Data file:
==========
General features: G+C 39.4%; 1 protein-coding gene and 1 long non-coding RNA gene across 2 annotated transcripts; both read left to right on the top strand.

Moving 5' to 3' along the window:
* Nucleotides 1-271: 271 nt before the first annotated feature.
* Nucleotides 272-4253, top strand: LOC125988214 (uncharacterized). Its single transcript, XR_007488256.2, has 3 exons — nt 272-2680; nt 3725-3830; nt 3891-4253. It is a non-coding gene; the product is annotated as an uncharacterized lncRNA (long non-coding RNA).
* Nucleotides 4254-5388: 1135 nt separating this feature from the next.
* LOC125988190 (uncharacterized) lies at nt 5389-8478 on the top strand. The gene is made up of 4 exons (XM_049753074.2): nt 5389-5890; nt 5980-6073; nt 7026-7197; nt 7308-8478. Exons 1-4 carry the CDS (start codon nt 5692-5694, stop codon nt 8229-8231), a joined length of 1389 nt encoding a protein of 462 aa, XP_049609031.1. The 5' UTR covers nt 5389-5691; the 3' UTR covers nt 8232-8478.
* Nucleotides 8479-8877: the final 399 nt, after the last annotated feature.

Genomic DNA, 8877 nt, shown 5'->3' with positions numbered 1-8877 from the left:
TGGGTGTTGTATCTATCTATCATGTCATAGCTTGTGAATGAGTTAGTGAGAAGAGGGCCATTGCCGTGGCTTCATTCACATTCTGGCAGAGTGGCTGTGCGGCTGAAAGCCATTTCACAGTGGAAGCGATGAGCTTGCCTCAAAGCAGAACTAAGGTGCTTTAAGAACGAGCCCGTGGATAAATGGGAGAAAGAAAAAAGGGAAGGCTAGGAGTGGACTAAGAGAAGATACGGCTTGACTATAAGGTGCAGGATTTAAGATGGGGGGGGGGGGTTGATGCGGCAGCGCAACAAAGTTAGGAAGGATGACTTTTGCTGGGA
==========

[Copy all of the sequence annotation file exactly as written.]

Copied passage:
General features: G+C 39.4%; 1 protein-coding gene and 1 long non-coding RNA gene across 2 annotated transcripts; both read left to right on the top strand.

Moving 5' to 3' along the window:
* Nucleotides 1-271: 271 nt before the first annotated feature.
* Nucleotides 272-4253, top strand: LOC125988214 (uncharacterized). Its single transcript, XR_007488256.2, has 3 exons — nt 272-2680; nt 3725-3830; nt 3891-4253. It is a non-coding gene; the product is annotated as an uncharacterized lncRNA (long non-coding RNA).
* Nucleotides 4254-5388: 1135 nt separating this feature from the next.
* LOC125988190 (uncharacterized) lies at nt 5389-8478 on the top strand. The gene is made up of 4 exons (XM_049753074.2): nt 5389-5890; nt 5980-6073; nt 7026-7197; nt 7308-8478. Exons 1-4 carry the CDS (start codon nt 5692-5694, stop codon nt 8229-8231), a joined length of 1389 nt encoding a protein of 462 aa, XP_049609031.1. The 5' UTR covers nt 5389-5691; the 3' UTR covers nt 8232-8478.
* Nucleotides 8479-8877: the final 399 nt, after the last annotated feature.

Genomic DNA, 8877 nt, shown 5'->3' with positions numbered 1-8877 from the left:
TGGGTGTTGTATCTATCTATCATGTCATAGCTTGTGAATGAGTTAGTGAGAAGAGGGCCATTGCCGTGGCTTCATTCACATTCTGGCAGAGTGGCTGTGCGGCTGAAAGCCATTTCACAGTGGAAGCGATGAGCTTGCCTCAAAGCAGAACTAAGGTGCTTTAAGAACGAGCCCGTGGATAAATGGGAGAAAGAAAAAAGGGAAGGCTAGGAGTGGACTAAGAGAAGATACGGCTTGACTATAAGGTGCAGGATTTAAGATGGGGGGGGGGGGTTGATGCGGCAGCGCAACAAAGTTAGGAAGGATGACTTTTGCTGGGA